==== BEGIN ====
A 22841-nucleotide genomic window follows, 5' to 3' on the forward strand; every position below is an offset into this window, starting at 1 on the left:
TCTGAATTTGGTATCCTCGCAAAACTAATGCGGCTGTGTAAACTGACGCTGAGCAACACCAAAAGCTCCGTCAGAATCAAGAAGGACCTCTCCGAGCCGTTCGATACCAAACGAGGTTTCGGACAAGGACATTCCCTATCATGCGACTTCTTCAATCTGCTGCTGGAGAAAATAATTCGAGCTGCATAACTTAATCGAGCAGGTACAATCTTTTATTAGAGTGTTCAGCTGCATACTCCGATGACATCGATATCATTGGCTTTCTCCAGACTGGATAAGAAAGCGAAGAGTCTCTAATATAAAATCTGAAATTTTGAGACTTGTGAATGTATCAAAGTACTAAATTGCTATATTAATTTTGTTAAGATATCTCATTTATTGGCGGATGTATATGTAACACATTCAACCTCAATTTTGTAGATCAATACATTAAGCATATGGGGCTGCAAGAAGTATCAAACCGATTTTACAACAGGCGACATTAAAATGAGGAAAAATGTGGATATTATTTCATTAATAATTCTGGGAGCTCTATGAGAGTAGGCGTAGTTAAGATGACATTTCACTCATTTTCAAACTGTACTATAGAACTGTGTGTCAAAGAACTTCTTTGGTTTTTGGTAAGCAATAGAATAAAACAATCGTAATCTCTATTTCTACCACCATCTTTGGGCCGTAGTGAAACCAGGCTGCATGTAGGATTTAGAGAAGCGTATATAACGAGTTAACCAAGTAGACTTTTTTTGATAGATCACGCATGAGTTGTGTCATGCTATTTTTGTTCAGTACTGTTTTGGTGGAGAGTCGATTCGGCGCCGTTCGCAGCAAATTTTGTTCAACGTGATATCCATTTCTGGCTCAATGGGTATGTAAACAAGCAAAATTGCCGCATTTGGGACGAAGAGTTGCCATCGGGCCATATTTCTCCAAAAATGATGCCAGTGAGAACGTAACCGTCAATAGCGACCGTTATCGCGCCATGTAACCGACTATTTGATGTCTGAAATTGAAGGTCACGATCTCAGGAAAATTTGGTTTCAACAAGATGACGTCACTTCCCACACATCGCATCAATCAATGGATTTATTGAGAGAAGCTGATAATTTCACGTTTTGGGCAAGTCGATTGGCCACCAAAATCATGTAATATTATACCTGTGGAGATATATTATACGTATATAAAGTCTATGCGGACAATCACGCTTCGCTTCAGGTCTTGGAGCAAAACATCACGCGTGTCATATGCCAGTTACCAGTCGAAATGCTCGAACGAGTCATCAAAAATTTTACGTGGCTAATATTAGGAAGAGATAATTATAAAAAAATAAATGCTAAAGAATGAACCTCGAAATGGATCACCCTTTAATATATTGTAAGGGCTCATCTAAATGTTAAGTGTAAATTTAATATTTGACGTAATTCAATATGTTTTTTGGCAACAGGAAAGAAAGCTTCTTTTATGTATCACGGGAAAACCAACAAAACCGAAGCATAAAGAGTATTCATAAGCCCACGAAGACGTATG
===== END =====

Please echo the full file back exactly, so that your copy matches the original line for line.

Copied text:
A 22841-nucleotide genomic window follows, 5' to 3' on the forward strand; every position below is an offset into this window, starting at 1 on the left:
TCTGAATTTGGTATCCTCGCAAAACTAATGCGGCTGTGTAAACTGACGCTGAGCAACACCAAAAGCTCCGTCAGAATCAAGAAGGACCTCTCCGAGCCGTTCGATACCAAACGAGGTTTCGGACAAGGACATTCCCTATCATGCGACTTCTTCAATCTGCTGCTGGAGAAAATAATTCGAGCTGCATAACTTAATCGAGCAGGTACAATCTTTTATTAGAGTGTTCAGCTGCATACTCCGATGACATCGATATCATTGGCTTTCTCCAGACTGGATAAGAAAGCGAAGAGTCTCTAATATAAAATCTGAAATTTTGAGACTTGTGAATGTATCAAAGTACTAAATTGCTATATTAATTTTGTTAAGATATCTCATTTATTGGCGGATGTATATGTAACACATTCAACCTCAATTTTGTAGATCAATACATTAAGCATATGGGGCTGCAAGAAGTATCAAACCGATTTTACAACAGGCGACATTAAAATGAGGAAAAATGTGGATATTATTTCATTAATAATTCTGGGAGCTCTATGAGAGTAGGCGTAGTTAAGATGACATTTCACTCATTTTCAAACTGTACTATAGAACTGTGTGTCAAAGAACTTCTTTGGTTTTTGGTAAGCAATAGAATAAAACAATCGTAATCTCTATTTCTACCACCATCTTTGGGCCGTAGTGAAACCAGGCTGCATGTAGGATTTAGAGAAGCGTATATAACGAGTTAACCAAGTAGACTTTTTTTGATAGATCACGCATGAGTTGTGTCATGCTATTTTTGTTCAGTACTGTTTTGGTGGAGAGTCGATTCGGCGCCGTTCGCAGCAAATTTTGTTCAACGTGATATCCATTTCTGGCTCAATGGGTATGTAAACAAGCAAAATTGCCGCATTTGGGACGAAGAGTTGCCATCGGGCCATATTTCTCCAAAAATGATGCCAGTGAGAACGTAACCGTCAATAGCGACCGTTATCGCGCCATGTAACCGACTATTTGATGTCTGAAATTGAAGGTCACGATCTCAGGAAAATTTGGTTTCAACAAGATGACGTCACTTCCCACACATCGCATCAATCAATGGATTTATTGAGAGAAGCTGATAATTTCACGTTTTGGGCAAGTCGATTGGCCACCAAAATCATGTAATATTATACCTGTGGAGATATATTATACGTATATAAAGTCTATGCGGACAATCACGCTTCGCTTCAGGTCTTGGAGCAAAACATCACGCGTGTCATATGCCAGTTACCAGTCGAAATGCTCGAACGAGTCATCAAAAATTTTACGTGGCTAATATTAGGAAGAGATAATTATAAAAAAATAAATGCTAAAGAATGAACCTCGAAATGGATCACCCTTTAATATATTGTAAGGGCTCATCTAAATGTTAAGTGTAAATTTAATATTTGACGTAATTCAATATGTTTTTTGGCAACAGGAAAGAAAGCTTCTTTTATGTATCACGGGAAAACCAACAAAACCGAAGCATAAAGAGTATTCATAAGCCCACGAAGACGTATG